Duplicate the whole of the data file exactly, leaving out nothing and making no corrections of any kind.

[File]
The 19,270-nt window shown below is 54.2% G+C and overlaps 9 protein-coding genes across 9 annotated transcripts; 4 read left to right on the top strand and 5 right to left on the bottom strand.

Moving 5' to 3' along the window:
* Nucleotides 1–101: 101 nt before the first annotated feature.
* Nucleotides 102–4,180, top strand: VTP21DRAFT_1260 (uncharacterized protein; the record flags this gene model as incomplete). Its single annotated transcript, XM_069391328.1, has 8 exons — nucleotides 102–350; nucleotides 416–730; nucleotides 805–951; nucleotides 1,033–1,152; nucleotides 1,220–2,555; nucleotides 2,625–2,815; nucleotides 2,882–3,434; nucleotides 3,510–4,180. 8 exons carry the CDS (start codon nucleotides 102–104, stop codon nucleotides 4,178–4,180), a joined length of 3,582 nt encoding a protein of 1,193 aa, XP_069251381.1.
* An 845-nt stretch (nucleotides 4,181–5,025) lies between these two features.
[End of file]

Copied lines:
The 19,270-nt window shown below is 54.2% G+C and overlaps 9 protein-coding genes across 9 annotated transcripts; 4 read left to right on the top strand and 5 right to left on the bottom strand.

Moving 5' to 3' along the window:
* Nucleotides 1–101: 101 nt before the first annotated feature.
* Nucleotides 102–4,180, top strand: VTP21DRAFT_1260 (uncharacterized protein; the record flags this gene model as incomplete). Its single annotated transcript, XM_069391328.1, has 8 exons — nucleotides 102–350; nucleotides 416–730; nucleotides 805–951; nucleotides 1,033–1,152; nucleotides 1,220–2,555; nucleotides 2,625–2,815; nucleotides 2,882–3,434; nucleotides 3,510–4,180. 8 exons carry the CDS (start codon nucleotides 102–104, stop codon nucleotides 4,178–4,180), a joined length of 3,582 nt encoding a protein of 1,193 aa, XP_069251381.1.
* An 845-nt stretch (nucleotides 4,181–5,025) lies between these two features.